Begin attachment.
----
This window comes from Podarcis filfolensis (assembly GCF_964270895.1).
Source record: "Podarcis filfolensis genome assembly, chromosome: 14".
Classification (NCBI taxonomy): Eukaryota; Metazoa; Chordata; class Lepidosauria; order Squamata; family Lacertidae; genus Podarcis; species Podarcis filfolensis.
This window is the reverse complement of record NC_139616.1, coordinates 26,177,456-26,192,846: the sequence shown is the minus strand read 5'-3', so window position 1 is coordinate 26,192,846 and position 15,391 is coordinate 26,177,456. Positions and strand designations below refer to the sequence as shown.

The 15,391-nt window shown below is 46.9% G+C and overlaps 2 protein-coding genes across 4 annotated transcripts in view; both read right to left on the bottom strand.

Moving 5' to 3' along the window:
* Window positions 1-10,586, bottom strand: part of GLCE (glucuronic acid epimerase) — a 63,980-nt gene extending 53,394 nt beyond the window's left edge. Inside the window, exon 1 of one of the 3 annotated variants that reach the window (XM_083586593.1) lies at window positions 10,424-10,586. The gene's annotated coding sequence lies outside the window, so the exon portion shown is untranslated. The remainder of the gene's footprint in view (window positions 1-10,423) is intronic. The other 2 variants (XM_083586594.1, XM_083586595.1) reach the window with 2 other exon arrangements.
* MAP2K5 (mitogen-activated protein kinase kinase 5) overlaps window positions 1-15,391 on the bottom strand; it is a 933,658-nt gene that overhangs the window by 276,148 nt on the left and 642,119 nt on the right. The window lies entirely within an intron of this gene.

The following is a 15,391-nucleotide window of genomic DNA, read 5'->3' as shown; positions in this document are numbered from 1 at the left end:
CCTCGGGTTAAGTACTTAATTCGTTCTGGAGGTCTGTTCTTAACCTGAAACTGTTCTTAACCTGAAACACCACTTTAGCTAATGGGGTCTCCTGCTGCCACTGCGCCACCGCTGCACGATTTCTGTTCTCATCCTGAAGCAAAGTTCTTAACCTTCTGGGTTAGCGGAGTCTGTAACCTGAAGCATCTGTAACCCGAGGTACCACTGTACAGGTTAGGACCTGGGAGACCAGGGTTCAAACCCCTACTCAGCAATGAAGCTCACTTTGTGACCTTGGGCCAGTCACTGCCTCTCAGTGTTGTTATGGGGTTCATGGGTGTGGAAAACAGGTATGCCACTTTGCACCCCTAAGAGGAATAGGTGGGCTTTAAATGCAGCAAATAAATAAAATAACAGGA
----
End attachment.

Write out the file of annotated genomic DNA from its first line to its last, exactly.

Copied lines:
This window comes from Podarcis filfolensis (assembly GCF_964270895.1).
Source record: "Podarcis filfolensis genome assembly, chromosome: 14".
Classification (NCBI taxonomy): Eukaryota; Metazoa; Chordata; class Lepidosauria; order Squamata; family Lacertidae; genus Podarcis; species Podarcis filfolensis.
This window is the reverse complement of record NC_139616.1, coordinates 26,177,456-26,192,846: the sequence shown is the minus strand read 5'-3', so window position 1 is coordinate 26,192,846 and position 15,391 is coordinate 26,177,456. Positions and strand designations below refer to the sequence as shown.

The 15,391-nt window shown below is 46.9% G+C and overlaps 2 protein-coding genes across 4 annotated transcripts in view; both read right to left on the bottom strand.

Moving 5' to 3' along the window:
* Window positions 1-10,586, bottom strand: part of GLCE (glucuronic acid epimerase) — a 63,980-nt gene extending 53,394 nt beyond the window's left edge. Inside the window, exon 1 of one of the 3 annotated variants that reach the window (XM_083586593.1) lies at window positions 10,424-10,586. The gene's annotated coding sequence lies outside the window, so the exon portion shown is untranslated. The remainder of the gene's footprint in view (window positions 1-10,423) is intronic. The other 2 variants (XM_083586594.1, XM_083586595.1) reach the window with 2 other exon arrangements.
* MAP2K5 (mitogen-activated protein kinase kinase 5) overlaps window positions 1-15,391 on the bottom strand; it is a 933,658-nt gene that overhangs the window by 276,148 nt on the left and 642,119 nt on the right. The window lies entirely within an intron of this gene.

The following is a 15,391-nucleotide window of genomic DNA, read 5'->3' as shown; positions in this document are numbered from 1 at the left end:
CCTCGGGTTAAGTACTTAATTCGTTCTGGAGGTCTGTTCTTAACCTGAAACTGTTCTTAACCTGAAACACCACTTTAGCTAATGGGGTCTCCTGCTGCCACTGCGCCACCGCTGCACGATTTCTGTTCTCATCCTGAAGCAAAGTTCTTAACCTTCTGGGTTAGCGGAGTCTGTAACCTGAAGCATCTGTAACCCGAGGTACCACTGTACAGGTTAGGACCTGGGAGACCAGGGTTCAAACCCCTACTCAGCAATGAAGCTCACTTTGTGACCTTGGGCCAGTCACTGCCTCTCAGTGTTGTTATGGGGTTCATGGGTGTGGAAAACAGGTATGCCACTTTGCACCCCTAAGAGGAATAGGTGGGCTTTAAATGCAGCAAATAAATAAAATAACAGGA